LSN: What about female pastoral workers in the church in the Netherlands? Are there many of them and how does that manifest itself?

BRM: There used to be quite a few of them. This has become less in recent years, but it has to do with the fact that this is a burden in financial terms, and of course we are in a bad position financially. The strange thing is also (that) people talk about the important role played by women among the indigenous peoples, especially in the villages, in community life, and also in ecclesiastical life. For example, they provide catechesis and service of the Word. They already do that, and in my opinion, you don’t need diaconal ordination at all to be able to go on doing that. What I also note when it comes to viri probati and women’s ordinations, the only person from the region itself to express positive feelings about them to journalists, is actually Erwin Kraütler from Brazil, and it is also actually a proposal from the Italians. Also for the “Amazon rite,” this is not at all proposed by the people on the spot but by the Italians.

Take Cardinal Sarah – he is, of course, from a different area, but he understands where the biggest shortages are. He is not in favor of viri probati, married priests, at all. Nor is Cardinal Turkson. Nor is Lopez Brea from Peru. He very emphatically defends celibacy. Because, he also says, you would get two kinds of priests. Once they are ordained, they have the three munus: sanctificandi, regendi and docendi (to sanctify, to rule and to teach). But those require the full training, and viri probati would almost be permanent deacons in terms of training. That in itself is going to cause problems that did not exist until now, and whether or not you can solve anything with this, I wonder.

LSN: It is important in Indian theology that women should also participate in the liturgy as they do in the indigenous rituals. Do you have thoughts about the various ceremonies that have taken place in the gardens of the Vatican and in the church of Santa Maria in Traspostina, with those statues of naked pregnant women?

BRM: Yes, I have seen some of them, the background seems to be some mythological story of a woman on the river, how she comes to a village and is seduced by men, and so it goes on. There are different backgrounds for these kinds of stories, but I have no idea what they have to do with our faith. Myths are beautiful, they can even be very beautiful. But to include something like that in Catholic liturgy… In our churches we place statues of Mary, of Joseph, of the saints, in honor of Christ, but not … well, perhaps they are not idols, but they just don’t belong in a church. And certainly not in the liturgy. You can show something of the local population, how they live, what their culture is, and you can show respect for that, but you shouldn’t involve it in the Stations of the Cross or in any liturgy or devotion whatsoever. It just doesn’t belong there. It also makes a strange impression.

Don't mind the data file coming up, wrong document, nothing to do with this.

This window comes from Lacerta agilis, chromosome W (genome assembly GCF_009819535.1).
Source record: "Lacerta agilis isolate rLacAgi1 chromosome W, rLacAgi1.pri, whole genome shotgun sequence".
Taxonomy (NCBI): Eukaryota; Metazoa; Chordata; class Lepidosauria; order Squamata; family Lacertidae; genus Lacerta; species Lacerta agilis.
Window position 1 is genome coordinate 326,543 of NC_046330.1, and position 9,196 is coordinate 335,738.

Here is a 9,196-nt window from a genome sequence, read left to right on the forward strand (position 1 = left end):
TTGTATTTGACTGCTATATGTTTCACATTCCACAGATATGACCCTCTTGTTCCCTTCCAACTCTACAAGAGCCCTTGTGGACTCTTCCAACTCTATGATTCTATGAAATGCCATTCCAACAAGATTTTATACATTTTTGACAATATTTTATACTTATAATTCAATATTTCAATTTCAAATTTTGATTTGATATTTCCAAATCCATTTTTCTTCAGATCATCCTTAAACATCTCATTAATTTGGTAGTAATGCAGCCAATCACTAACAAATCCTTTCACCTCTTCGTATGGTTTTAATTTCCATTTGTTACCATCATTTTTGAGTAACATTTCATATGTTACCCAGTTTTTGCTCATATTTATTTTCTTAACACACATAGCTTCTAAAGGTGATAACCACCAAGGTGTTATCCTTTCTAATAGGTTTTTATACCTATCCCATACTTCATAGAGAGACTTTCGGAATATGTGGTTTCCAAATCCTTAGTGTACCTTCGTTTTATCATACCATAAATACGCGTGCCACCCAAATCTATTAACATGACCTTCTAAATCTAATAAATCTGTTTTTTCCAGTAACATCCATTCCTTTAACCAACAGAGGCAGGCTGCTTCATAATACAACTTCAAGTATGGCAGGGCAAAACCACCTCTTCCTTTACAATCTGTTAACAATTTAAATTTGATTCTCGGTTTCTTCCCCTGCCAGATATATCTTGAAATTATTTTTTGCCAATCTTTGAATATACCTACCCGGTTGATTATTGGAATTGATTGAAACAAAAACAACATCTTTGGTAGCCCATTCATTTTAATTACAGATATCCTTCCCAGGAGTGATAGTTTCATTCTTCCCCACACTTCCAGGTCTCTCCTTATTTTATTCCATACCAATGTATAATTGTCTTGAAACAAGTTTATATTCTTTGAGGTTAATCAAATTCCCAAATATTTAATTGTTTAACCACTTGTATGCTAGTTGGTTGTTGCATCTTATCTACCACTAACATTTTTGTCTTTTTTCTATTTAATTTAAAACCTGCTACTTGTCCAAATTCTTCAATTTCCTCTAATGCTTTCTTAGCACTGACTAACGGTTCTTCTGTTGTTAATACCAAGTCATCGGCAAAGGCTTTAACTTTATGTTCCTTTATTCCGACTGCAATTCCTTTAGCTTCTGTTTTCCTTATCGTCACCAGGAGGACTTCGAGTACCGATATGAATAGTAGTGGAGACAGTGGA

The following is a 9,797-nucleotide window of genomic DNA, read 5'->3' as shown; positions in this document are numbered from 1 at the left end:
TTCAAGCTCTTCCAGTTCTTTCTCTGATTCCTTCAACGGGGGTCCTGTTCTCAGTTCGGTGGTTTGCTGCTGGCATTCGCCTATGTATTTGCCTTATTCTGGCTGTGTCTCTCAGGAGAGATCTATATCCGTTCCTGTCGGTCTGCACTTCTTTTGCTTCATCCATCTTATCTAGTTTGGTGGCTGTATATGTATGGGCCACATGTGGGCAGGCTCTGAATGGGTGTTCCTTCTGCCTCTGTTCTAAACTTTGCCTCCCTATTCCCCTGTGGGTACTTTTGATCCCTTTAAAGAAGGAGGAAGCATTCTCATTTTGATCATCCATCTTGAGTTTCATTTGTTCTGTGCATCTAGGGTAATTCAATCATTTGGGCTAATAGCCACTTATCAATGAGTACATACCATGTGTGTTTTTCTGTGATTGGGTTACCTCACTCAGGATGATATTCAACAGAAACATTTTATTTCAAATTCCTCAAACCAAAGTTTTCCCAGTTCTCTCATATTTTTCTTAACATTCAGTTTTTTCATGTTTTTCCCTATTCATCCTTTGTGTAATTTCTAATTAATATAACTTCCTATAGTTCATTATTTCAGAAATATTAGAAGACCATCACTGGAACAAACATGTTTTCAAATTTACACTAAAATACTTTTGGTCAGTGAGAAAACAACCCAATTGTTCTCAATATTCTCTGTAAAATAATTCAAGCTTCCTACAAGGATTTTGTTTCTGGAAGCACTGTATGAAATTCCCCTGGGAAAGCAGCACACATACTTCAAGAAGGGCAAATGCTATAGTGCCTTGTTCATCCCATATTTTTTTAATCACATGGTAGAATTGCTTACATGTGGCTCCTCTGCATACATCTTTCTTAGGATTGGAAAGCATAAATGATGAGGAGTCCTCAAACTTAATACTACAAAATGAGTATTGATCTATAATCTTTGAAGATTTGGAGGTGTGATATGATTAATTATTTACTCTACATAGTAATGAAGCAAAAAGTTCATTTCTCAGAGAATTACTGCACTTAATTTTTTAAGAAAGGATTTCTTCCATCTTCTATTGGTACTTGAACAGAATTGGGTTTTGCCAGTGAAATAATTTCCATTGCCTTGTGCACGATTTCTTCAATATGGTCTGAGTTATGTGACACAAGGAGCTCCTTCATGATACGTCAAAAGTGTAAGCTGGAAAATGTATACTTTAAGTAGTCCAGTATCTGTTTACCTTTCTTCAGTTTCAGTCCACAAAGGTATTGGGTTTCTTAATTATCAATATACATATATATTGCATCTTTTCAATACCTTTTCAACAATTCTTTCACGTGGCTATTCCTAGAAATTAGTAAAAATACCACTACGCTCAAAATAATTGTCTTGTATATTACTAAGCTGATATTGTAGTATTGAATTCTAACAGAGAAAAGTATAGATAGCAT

LSN: What kind of impression?

BRM: We must evangelize, we must Christianize the culture, but we must not leave the culture to itself and leave it at that. It really seems as if the revelation of Christ, that is truly the foundation, will be replaced by ecology. It really is a paradigm: how they live with nature and how they understand themselves. It is true that we have to go out and find people where they are, but then, of course, we have to put them on the way of Christ. It is like the story of the pilgrims of Emmaüs. Christ walked with them, He listened to them – and this is what we also should do – and He followed them, He let them say everything they had to say, but at a certain point the turnaround came: “You do not understand.” Then He explained the Scriptures and everything that had happened. If we go with people and listen to them, and that’s it, we’re not going to get anywhere.

LSN: What do you think of the young people who threw statues in the Tiber?

BRM: To take something away is not a good idea in itself, but I do understand that they did not belong there. If you’re asking me whether I mind that those things have been taken away from that church, well no, I don’t mind that at all.

What do we Catholics need most today: a synod about Amazonia or maybe something else?

About the Amazon Synod, what bothers me most is the double agenda. They appear to be talking about the Amazon, but they are actually talking about something else. These people are actually more in favor of women’s ministry, more of married priests and all sorts of things. Let them be open about that. When it comes to the real problems in that area, a very big one is the drugs problem, and I don’t think people there are all that worried about global warming. They are more likely to look at the big cities, with their gangs and drug wars, and the victims. It’s terrible, actually.